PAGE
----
DEC 13, 2017 12:19 PM PST

Scientists Develop New Animal Model for Zika

WRITTEN BY: Kara Marker

Researchers from the Texas Biomedical Research Institute have found a new, possibly more ideal animal model of a Zika virus infection in male marmosets, which are smaller than the rhesus and cynomolgus macaque monkeys, other models of the Zika virus used in studies.

Zika infections in these monkeys mimic the way the Zika virus infects humans cells, including the presence of virus in bodily fluids like semen, saliva, and urine, for two weeks after the initial infection. Also like in humans, 80 percent of infected monkeys do not show clinical symptoms.

Scientists hope to test and develop new drugs and vaccines for the Zika virus in these new animal models, ideally with new studies leading to the identification of novel targets to stop the transmission of the virus.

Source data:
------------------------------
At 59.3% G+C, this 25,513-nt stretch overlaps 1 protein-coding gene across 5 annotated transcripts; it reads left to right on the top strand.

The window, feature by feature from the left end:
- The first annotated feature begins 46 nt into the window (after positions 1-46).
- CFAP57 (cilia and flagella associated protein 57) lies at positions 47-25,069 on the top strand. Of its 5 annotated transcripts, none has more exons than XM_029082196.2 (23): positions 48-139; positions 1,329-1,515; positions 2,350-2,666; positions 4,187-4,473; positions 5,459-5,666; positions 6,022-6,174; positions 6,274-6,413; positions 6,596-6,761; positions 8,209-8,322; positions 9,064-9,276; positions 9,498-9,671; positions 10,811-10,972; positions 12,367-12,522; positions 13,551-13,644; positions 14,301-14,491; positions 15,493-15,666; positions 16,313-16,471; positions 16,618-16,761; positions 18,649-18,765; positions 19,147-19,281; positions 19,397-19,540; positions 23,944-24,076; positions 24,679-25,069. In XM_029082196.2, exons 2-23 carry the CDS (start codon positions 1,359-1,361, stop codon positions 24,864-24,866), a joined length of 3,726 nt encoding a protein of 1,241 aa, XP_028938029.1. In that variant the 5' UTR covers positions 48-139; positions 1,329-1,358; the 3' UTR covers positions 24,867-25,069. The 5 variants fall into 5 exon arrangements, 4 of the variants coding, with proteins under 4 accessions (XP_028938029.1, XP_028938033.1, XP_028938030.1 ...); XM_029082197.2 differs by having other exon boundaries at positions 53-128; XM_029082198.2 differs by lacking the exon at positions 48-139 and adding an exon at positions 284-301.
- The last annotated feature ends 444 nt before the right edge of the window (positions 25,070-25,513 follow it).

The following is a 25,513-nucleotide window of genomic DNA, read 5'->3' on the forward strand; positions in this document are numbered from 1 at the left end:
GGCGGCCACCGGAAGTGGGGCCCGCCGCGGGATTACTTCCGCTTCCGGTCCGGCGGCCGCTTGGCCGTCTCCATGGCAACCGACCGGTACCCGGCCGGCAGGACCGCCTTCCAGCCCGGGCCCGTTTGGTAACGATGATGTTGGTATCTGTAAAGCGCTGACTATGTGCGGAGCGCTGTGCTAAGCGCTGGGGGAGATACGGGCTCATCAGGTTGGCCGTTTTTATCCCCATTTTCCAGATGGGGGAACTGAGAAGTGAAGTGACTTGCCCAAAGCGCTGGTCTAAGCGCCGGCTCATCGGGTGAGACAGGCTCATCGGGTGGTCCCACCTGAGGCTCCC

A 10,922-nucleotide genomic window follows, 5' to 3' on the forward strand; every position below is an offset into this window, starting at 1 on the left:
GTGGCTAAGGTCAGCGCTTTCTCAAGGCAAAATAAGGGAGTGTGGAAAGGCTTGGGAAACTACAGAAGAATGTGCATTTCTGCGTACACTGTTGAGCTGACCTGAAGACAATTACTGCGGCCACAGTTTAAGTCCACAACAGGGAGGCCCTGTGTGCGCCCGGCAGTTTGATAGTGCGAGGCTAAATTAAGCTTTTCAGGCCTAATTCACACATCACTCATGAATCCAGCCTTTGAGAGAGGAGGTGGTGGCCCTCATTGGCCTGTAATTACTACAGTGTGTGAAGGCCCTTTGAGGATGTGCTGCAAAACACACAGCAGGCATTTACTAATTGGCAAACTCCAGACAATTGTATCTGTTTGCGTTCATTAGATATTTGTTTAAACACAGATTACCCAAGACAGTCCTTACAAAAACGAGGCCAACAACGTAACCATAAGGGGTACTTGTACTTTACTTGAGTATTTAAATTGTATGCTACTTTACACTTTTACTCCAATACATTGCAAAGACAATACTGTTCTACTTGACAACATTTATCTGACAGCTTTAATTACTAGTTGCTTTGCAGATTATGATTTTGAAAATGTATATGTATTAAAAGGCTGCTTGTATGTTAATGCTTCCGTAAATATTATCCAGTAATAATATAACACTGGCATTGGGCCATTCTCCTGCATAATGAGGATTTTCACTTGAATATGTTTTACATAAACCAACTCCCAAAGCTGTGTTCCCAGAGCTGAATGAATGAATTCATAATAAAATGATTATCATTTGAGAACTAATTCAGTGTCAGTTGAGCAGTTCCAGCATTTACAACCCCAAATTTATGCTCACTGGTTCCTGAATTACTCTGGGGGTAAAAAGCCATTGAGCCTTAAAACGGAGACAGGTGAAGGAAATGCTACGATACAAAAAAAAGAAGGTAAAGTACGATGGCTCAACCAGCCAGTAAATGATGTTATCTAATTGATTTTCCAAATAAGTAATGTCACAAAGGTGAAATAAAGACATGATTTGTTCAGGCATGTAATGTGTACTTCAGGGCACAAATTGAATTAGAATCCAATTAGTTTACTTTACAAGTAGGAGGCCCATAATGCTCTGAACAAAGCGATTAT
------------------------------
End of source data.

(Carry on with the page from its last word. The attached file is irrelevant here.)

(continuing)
About the Author
Master's (MA/MS/Other)
I am a scientific journalist and enthusiast, especially in the realm of biomedicine. I am passionate about conveying the truth in scientific phenomena and subsequently improving health and public awareness. Sometimes scientific research needs a translator to effectively communicate the scientific jargon present in significant findings. I plan to be that translating communicator, and I hope to decrease the spread of misrepresented scientific phenomena! Check out my science blog:
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